Monday, March 06, 2006

Spider-Girl #96

"Depend upon it, sir, when a man knows he is to be hanged in a fortnight, it concentrates his mind wonderfully." Samuel Johnson, quoted by Boswell in his Life of Johnson.

As I've posted earlier, Spider-Girl is facing cancellation at issue #100. If issue #96 is evidence of what's ahead in the remaining books, Spider-Girl will go down on a welcome high note.

In this issue May "Mayday" Parker confronts three problems:

(1) She's consumed with guilt for the serious injury suffered by the fire-fighting father of a friend during a battle in the previous issue. If she had taken the hit, she deduces, Moose's dad wouldn't be in the hospital.

(2) Her principled decision to resign from her high school basketball team has placed coach Flash Thompson's job in jeapardy. In turn, this has strained her relationship with Felicity Hardy, Flash's daughter. (Felicity's mom is Felicia Hardy--yes, that Felicia Hardy, the Black Cat. It's an alternate universe kind of thing; Felicia retired from adventuring, married and divorced Flash T. [and yes, it's that Flash T.], and is presently in a relationship with another woman.)

(3) The Brotherhood of Scriers (an international organization of pallid, ghoulish-looking, murderous fellows in capes) have taken a deep interest in Spider-Girl. This particular problem is greatly compounded by the fact that Kaine, an ally of Spider-Girl who possesses precognitive abilities, has forseen her death at the hands of one of these ghoulish types.

Given all that's in play, (and I haven't mentioned one other sub-plot), this issue could easily have been an utter disaster. However, deft writing, nice characterization, and good art come together to produce pure comic book goodness: secret identity complications; the kind of self-torturing existential guilt that can only afflict young heroes; May's sometime side-kick the Scarlet Spider returns; and, in the final pages, we're given a well-choreographed confrontation with the Scrier who has been shadowing the heroine.

And it must be said that the book's impending demise, coupled with the ongoing Scrier plot-line, places the prospect of the title character's death squarely on the table. After sparring in a martial arts vein, the Scrier ups that ante by brandishing a sword:

Although the attacker's weapon heightens the danger level and puts Mayday off of her game, the tide turns after the Scrier gets the drop on the Scarlet Spider and offers Spider-Girl a choice: she can exchange her own life for that of her friend. This spurs May to put all of her talents to work, and she unleashes a vigorous and welcome beat-down on the villain, with her battle cry being: "No one dies on my watch!"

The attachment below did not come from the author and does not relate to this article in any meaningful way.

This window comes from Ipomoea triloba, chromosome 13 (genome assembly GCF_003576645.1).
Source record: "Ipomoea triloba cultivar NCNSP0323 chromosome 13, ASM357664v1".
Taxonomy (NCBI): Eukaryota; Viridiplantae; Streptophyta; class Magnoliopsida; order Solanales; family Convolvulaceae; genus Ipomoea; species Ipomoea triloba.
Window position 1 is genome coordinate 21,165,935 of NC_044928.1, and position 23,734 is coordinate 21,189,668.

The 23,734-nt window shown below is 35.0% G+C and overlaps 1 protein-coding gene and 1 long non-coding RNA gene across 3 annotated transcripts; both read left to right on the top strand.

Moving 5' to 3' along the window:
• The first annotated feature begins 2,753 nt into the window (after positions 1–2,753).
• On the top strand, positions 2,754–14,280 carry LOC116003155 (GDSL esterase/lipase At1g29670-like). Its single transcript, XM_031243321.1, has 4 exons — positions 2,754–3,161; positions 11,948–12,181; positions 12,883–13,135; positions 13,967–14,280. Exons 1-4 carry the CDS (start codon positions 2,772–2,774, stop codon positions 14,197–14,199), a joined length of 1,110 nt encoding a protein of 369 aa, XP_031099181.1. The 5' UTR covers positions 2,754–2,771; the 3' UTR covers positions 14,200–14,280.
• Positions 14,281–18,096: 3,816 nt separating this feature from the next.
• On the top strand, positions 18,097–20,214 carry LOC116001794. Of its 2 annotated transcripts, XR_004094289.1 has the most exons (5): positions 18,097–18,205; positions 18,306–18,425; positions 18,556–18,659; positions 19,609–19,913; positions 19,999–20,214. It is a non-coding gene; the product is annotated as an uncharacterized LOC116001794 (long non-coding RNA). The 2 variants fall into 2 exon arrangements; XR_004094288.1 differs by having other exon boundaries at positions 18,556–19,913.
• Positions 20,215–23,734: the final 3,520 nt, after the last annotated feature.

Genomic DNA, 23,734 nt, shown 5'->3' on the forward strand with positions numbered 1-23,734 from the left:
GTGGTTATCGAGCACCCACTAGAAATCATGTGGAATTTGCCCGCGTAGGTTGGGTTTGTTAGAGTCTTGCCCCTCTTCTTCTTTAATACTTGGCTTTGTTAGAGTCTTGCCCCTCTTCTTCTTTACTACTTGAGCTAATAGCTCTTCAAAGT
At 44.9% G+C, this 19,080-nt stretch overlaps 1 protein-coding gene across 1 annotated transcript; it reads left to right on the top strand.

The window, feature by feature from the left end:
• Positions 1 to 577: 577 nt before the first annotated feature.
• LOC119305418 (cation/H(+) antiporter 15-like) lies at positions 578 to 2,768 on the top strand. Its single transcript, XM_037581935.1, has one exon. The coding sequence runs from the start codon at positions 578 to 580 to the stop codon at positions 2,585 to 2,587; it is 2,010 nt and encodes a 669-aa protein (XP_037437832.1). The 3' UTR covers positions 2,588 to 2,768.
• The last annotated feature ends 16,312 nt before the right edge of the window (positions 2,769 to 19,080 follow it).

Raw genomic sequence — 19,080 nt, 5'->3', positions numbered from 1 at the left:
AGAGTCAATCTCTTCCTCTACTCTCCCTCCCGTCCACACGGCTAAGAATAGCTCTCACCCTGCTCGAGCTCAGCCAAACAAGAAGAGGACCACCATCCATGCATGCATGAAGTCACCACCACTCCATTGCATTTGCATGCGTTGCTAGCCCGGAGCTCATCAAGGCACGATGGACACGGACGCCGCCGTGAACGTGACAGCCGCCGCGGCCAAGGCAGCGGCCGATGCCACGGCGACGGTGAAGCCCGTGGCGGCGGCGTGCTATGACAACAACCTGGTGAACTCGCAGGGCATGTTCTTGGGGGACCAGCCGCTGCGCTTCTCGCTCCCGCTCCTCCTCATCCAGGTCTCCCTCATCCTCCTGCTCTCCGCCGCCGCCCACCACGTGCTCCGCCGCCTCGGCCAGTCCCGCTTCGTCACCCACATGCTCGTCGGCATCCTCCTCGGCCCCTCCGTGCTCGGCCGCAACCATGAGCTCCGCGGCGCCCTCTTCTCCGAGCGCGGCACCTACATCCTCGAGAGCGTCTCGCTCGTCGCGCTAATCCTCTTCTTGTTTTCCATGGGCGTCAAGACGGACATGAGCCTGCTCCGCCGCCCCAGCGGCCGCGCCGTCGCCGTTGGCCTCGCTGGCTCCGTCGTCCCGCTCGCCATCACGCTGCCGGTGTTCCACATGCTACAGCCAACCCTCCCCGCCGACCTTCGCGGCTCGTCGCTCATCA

Though she's right about her friend, Spider-Girl is not entirely right about this. The following panels provide evidence, if anyone needed additional internal proof, that the book is indeed ending soon. The defeated Scrier dramatically pays the ultimate price for failing in his mission:

Like I said, old-fashioned, high-stakes, comic book goodness.

Recent statements by Joe Quesada, editor in chief of Marvel Comics, show no change in the plans about the title's demise. When asked by a Newsarama reader about the possibility of increasing sales through beefed-up advertising, Joe Q. said:
But now, let me ask for a show of hands, how many people on this board right now haven’t heard of Spider-Girl? How many people on this board haven’t heard about how a good book it is? Haven’t heard about the troubles it’s having?

By the way, I’ve asked this same question at convention panels and everyone raises their hands. I’ve asked this at comic shops and everyone is aware of the book, how beloved it is and of course its impending cancellation. Everyone knows about it, everyone knows about its plight, yet it isn’t getting more people to buy it. If everyone knows this, what the heck is an ad going to do for the book? It’s not an awareness problem, I guarantee you that.

There's a small silver lining: I'm thankful that as we enter the final stretch the mind of this reader, and those of the book's creators, are wonderfully concentrated, indeed.

I'm also a fan of this book. I wasn't quite as high on this issue as you were: I still felt like this was a set-up issue for the big wrap-up, which bothered me a little. Still the book is one of my favorites each month.
Thanks for your comment, Calvin!

Since I actually hadn't been enjoying the previous few issues, this one really stood out for me as a welcome return to form.
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